NASA has selected three companies in order to develop Human Landing Systems (HLS) in order to support feature crewed moon landings. Dynetics, Blue Origin, and SpaceX are bound to create their designs in 10 months, before a down-selection to one or two vehicles, which will fly uncrewed demonstration missions. The Artemis III missions will use one of these vehicles in order to land humans on the moon in 2024.
The three designs will be different from each other. They will use different numbers of stages and offering a balance between the schedule risk and performance. Blue Origin was awarded $579 million for its design. SpaceX was awarded $579 million for its design, and Dynetics was awarded $253 million. The significant schedule risk was associated with the Starship system. The Starship and Dynetics designs were better with the sustainable, reusable capabilities that NASA asked for in the long run.
The national team of Blue Origin
Blue Origin’s proposal influences get experience from Lockheed Martin, Northrop Grumman, and Draper in order to produce three stage lander. Every stage, and every element, will launch separately abroad the New Glenn and Vulcan launch vehicles. The “National Team” has a secure connection with both the launch vehicles. New Glenn is operated by Blue Origin, and Vulcan uses Blue Origin’s BE-4 engine and Northrop Grumman’s GEM-63XL solid rocket boosters. Also, Lockheed Martin is the parent company of Vulcan’s operator, United Launch Alliance.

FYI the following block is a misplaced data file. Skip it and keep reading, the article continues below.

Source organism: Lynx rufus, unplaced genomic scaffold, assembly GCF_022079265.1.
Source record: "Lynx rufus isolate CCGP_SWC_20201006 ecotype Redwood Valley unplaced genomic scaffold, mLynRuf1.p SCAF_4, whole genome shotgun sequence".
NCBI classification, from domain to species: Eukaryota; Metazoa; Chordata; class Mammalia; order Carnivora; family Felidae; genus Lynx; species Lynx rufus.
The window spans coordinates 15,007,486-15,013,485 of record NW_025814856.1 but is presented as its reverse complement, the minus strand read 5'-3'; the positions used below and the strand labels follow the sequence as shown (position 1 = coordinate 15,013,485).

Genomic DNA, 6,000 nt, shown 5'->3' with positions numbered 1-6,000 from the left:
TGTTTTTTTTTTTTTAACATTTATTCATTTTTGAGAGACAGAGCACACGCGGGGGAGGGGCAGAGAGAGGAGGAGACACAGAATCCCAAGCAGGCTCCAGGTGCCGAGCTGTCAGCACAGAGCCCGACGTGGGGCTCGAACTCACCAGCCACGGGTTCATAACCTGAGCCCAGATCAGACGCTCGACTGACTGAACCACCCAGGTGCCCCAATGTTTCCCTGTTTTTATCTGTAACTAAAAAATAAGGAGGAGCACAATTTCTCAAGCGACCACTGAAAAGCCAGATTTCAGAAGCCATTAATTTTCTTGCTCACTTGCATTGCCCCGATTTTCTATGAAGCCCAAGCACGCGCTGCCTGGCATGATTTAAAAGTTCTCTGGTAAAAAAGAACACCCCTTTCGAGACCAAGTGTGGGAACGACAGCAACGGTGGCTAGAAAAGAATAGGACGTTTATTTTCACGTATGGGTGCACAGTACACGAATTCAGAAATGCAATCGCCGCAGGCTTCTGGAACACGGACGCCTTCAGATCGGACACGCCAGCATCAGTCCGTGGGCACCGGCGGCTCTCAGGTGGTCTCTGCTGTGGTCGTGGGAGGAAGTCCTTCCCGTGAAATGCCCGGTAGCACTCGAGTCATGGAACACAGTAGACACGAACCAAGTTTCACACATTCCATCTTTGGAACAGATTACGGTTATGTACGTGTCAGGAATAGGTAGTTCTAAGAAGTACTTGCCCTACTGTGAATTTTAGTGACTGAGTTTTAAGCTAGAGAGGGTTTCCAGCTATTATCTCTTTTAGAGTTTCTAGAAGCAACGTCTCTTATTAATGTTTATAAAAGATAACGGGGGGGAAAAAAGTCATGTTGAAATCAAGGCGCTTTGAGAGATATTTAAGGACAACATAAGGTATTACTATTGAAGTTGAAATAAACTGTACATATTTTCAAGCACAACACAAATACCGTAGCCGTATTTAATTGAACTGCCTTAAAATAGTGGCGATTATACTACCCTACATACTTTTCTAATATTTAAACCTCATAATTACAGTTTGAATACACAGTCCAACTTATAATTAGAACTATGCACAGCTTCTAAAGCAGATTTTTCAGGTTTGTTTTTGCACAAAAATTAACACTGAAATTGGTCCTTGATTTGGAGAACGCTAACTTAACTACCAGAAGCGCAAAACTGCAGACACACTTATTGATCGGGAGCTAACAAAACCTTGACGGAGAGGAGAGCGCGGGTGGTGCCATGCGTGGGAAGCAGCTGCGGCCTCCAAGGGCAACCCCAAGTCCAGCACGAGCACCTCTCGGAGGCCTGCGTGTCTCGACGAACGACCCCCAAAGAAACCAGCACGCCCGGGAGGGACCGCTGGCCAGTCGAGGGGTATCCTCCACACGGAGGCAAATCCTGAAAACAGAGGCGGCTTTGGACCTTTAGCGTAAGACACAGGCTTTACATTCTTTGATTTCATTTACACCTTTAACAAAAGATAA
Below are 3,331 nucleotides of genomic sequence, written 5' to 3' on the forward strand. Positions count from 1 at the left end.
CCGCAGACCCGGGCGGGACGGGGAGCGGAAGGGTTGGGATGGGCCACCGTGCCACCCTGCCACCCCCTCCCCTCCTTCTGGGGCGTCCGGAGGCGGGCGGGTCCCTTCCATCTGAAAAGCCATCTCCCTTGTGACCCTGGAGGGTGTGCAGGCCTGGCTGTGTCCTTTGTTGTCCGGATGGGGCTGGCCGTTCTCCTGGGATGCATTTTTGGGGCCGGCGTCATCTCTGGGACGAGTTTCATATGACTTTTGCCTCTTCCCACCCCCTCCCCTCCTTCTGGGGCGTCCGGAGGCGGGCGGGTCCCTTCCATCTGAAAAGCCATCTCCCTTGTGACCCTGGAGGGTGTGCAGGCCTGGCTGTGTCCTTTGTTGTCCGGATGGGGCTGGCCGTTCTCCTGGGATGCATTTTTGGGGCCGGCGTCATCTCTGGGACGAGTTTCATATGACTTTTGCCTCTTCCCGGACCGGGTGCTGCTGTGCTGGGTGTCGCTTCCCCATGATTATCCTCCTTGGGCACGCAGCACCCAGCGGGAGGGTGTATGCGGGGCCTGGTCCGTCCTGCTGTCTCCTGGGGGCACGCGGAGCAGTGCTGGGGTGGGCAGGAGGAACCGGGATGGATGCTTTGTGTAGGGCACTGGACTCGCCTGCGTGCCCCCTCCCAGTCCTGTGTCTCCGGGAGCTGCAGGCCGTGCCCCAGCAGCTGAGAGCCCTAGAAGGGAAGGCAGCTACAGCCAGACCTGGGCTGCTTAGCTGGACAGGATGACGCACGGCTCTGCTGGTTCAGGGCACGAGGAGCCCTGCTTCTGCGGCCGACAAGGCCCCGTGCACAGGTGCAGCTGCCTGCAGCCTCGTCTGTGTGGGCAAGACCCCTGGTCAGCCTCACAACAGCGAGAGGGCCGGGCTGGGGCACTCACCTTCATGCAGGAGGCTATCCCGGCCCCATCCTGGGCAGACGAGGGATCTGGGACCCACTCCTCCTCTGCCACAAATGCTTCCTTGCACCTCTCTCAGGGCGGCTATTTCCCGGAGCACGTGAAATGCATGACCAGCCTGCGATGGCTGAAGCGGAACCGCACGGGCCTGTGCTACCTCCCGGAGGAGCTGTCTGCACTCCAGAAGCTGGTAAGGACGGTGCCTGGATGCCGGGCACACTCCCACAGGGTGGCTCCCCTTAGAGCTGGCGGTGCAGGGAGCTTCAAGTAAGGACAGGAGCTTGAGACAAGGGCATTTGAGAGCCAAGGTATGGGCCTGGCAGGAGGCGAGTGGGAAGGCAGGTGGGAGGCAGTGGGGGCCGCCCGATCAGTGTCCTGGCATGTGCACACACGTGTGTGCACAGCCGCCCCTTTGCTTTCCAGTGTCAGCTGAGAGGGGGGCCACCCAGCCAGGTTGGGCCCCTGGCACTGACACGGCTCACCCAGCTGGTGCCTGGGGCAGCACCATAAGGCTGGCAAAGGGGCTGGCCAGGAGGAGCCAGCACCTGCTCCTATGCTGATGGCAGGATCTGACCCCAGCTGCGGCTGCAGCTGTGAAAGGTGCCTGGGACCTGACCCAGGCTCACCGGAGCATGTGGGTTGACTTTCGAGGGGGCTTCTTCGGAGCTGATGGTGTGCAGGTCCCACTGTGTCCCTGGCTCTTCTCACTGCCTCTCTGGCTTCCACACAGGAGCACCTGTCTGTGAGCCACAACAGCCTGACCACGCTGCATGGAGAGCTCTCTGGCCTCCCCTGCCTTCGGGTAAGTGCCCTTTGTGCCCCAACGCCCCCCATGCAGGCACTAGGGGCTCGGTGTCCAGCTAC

The vehicle from the Blue Origin can be launched integrated abroad the Space Launch System (SLS), but there is no plan so far on how to make an SLS rocket available for the launch of HLS elements. The lander should be capable of docking either to the Lunar Gateway station or directly to the Orion spacecraft in the lunar orbit. Jim Bridenstine stated on Thursday that it is likely that NASA will use the Gateway for initial landings.